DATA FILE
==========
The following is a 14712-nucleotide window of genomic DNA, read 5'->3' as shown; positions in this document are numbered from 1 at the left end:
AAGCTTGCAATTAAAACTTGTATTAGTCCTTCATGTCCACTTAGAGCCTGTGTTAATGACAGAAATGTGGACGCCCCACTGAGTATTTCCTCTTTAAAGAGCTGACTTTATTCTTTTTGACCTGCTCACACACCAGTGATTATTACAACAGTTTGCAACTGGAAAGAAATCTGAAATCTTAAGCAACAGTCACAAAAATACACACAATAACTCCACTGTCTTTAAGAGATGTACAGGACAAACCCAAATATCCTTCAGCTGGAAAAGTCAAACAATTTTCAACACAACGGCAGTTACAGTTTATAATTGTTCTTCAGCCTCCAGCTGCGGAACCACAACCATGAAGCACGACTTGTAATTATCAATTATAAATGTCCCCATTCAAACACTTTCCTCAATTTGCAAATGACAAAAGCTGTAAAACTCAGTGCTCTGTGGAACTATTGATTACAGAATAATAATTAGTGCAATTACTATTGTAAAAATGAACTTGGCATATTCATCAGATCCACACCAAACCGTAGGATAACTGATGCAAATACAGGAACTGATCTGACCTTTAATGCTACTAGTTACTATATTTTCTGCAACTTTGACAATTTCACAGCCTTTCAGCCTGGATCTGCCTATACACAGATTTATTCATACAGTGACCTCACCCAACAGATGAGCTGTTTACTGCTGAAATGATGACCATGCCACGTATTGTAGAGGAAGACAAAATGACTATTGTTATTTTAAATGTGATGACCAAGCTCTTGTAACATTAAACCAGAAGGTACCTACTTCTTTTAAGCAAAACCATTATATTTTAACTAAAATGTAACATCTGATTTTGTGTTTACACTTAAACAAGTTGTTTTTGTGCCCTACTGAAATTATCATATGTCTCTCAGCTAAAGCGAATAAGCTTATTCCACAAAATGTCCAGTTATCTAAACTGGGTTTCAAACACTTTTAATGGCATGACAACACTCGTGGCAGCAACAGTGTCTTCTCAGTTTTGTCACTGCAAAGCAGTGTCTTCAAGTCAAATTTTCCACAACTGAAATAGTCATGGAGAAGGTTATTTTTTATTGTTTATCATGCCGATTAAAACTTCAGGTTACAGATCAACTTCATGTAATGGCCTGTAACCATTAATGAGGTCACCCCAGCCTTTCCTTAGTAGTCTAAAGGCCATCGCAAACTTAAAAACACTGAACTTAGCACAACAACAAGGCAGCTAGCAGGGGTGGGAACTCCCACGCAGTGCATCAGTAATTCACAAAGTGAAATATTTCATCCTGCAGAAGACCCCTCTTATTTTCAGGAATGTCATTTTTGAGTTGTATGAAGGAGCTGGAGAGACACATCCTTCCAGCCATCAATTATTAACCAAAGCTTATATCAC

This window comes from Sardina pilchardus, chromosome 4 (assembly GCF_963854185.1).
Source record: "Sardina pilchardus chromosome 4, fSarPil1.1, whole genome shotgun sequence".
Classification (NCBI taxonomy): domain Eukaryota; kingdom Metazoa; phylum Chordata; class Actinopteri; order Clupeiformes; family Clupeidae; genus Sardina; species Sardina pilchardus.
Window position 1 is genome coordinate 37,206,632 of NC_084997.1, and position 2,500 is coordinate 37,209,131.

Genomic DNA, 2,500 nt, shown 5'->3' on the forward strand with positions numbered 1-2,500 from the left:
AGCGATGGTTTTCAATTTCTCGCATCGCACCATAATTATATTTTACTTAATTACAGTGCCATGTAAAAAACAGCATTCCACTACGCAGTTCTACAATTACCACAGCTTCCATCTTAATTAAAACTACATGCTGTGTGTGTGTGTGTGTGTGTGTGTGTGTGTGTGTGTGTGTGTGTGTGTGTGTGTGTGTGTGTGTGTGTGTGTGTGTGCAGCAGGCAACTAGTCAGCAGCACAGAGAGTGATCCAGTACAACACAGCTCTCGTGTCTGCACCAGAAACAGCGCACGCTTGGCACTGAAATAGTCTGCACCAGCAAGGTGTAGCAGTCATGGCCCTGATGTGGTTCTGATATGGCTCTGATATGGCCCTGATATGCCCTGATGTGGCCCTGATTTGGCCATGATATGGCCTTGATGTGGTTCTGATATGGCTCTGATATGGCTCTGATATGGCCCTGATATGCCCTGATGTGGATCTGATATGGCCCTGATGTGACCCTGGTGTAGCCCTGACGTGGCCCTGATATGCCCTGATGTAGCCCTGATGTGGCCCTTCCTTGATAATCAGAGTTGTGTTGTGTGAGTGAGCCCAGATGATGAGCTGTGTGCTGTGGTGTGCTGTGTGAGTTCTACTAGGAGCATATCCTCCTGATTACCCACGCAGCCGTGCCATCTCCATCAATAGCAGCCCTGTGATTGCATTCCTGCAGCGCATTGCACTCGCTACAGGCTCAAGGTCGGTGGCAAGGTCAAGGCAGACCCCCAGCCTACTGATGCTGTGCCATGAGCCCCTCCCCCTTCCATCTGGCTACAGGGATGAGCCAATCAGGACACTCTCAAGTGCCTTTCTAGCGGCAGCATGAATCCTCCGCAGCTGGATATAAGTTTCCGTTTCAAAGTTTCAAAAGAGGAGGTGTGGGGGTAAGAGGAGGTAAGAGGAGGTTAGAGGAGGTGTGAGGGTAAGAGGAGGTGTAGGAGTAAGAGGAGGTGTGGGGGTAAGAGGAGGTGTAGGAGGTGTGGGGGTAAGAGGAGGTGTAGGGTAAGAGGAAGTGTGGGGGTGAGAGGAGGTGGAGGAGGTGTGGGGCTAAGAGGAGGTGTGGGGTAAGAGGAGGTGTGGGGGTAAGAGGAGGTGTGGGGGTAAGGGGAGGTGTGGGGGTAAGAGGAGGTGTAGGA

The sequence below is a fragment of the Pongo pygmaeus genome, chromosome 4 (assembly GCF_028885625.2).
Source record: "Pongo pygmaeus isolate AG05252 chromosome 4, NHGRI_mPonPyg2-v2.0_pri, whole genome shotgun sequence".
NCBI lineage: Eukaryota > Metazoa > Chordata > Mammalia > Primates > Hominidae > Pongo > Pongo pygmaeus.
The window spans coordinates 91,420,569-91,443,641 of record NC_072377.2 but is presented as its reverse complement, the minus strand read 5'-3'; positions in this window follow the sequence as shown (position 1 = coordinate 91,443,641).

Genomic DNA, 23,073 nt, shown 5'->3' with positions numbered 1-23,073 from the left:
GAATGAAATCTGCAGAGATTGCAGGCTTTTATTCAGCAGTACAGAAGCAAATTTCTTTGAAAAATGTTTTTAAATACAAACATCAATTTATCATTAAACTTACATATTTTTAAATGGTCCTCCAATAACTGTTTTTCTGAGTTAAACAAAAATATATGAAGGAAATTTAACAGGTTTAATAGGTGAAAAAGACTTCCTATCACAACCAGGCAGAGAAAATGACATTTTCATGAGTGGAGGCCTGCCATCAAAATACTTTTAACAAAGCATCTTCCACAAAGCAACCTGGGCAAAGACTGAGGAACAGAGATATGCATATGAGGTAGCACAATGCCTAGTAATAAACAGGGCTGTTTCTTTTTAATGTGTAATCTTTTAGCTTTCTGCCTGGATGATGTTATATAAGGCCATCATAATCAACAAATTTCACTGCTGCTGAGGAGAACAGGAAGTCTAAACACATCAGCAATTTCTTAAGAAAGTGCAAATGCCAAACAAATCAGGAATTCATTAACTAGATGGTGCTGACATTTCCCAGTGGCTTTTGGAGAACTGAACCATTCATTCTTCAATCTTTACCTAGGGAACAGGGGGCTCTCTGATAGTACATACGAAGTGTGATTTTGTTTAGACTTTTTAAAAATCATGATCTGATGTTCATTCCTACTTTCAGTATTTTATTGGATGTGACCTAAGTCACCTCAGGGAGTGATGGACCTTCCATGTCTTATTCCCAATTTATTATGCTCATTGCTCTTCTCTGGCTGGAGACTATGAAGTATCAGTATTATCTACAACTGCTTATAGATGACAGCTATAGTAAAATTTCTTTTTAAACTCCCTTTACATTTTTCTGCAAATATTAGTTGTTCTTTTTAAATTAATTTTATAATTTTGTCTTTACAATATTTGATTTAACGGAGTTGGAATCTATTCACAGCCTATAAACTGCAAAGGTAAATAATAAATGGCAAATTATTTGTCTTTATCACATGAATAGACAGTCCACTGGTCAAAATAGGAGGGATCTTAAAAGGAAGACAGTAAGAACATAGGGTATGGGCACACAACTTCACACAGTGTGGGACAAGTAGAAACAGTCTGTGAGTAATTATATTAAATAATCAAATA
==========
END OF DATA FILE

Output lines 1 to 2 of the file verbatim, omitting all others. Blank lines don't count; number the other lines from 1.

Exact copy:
The following is a 14712-nucleotide window of genomic DNA, read 5'->3' as shown; positions in this document are numbered from 1 at the left end:
AAGCTTGCAATTAAAACTTGTATTAGTCCTTCATGTCCACTTAGAGCCTGTGTTAATGACAGAAATGTGGACGCCCCACTGAGTATTTCCTCTTTAAAGAGCTGACTTTATTCTTTTTGACCTGCTCACACACCAGTGATTATTACAACAGTTTGCAACTGGAAAGAAATCTGAAATCTTAAGCAACAGTCACAAAAATACACACAATAACTCCACTGTCTTTAAGAGATGTACAGGACAAACCCAAATATCCTTCAGCTGGAAAAGTCAAACAATTTTCAACACAACGGCAGTTACAGTTTATAATTGTTCTTCAGCCTCCAGCTGCGGAACCACAACCATGAAGCACGACTTGTAATTATCAATTATAAATGTCCCCATTCAAACACTTTCCTCAATTTGCAAATGACAAAAGCTGTAAAACTCAGTGCTCTGTGGAACTATTGATTACAGAATAATAATTAGTGCAATTACTATTGTAAAAATGAACTTGGCATATTCATCAGATCCACACCAAACCGTAGGATAACTGATGCAAATACAGGAACTGATCTGACCTTTAATGCTACTAGTTACTATATTTTCTGCAACTTTGACAATTTCACAGCCTTTCAGCCTGGATCTGCCTATACACAGATTTATTCATACAGTGACCTCACCCAACAGATGAGCTGTTTACTGCTGAAATGATGACCATGCCACGTATTGTAGAGGAAGACAAAATGACTATTGTTATTTTAAATGTGATGACCAAGCTCTTGTAACATTAAACCAGAAGGTACCTACTTCTTTTAAGCAAAACCATTATATTTTAACTAAAATGTAACATCTGATTTTGTGTTTACACTTAAACAAGTTGTTTTTGTGCCCTACTGAAATTATCATATGTCTCTCAGCTAAAGCGAATAAGCTTATTCCACAAAATGTCCAGTTATCTAAACTGGGTTTCAAACACTTTTAATGGCATGACAACACTCGTGGCAGCAACAGTGTCTTCTCAGTTTTGTCACTGCAAAGCAGTGTCTTCAAGTCAAATTTTCCACAACTGAAATAGTCATGGAGAAGGTTATTTTTTATTGTTTATCATGCCGATTAAAACTTCAGGTTACAGATCAACTTCATGTAATGGCCTGTAACCATTAATGAGGTCACCCCAGCCTTTCCTTAGTAGTCTAAAGGCCATCGCAAACTTAAAAACACTGAACTTAGCACAACAACAAGGCAGCTAGCAGGGGTGGGAACTCCCACGCAGTGCATCAGTAATTCACAAAGTGAAATATTTCATCCTGCAGAAGACCCCTCTTATTTTCAGGAATGTCATTTTTGAGTTGTATGAAGGAGCTGGAGAGACACATCCTTCCAGCCATCAATTATTAACCAAAGCTTATATCAC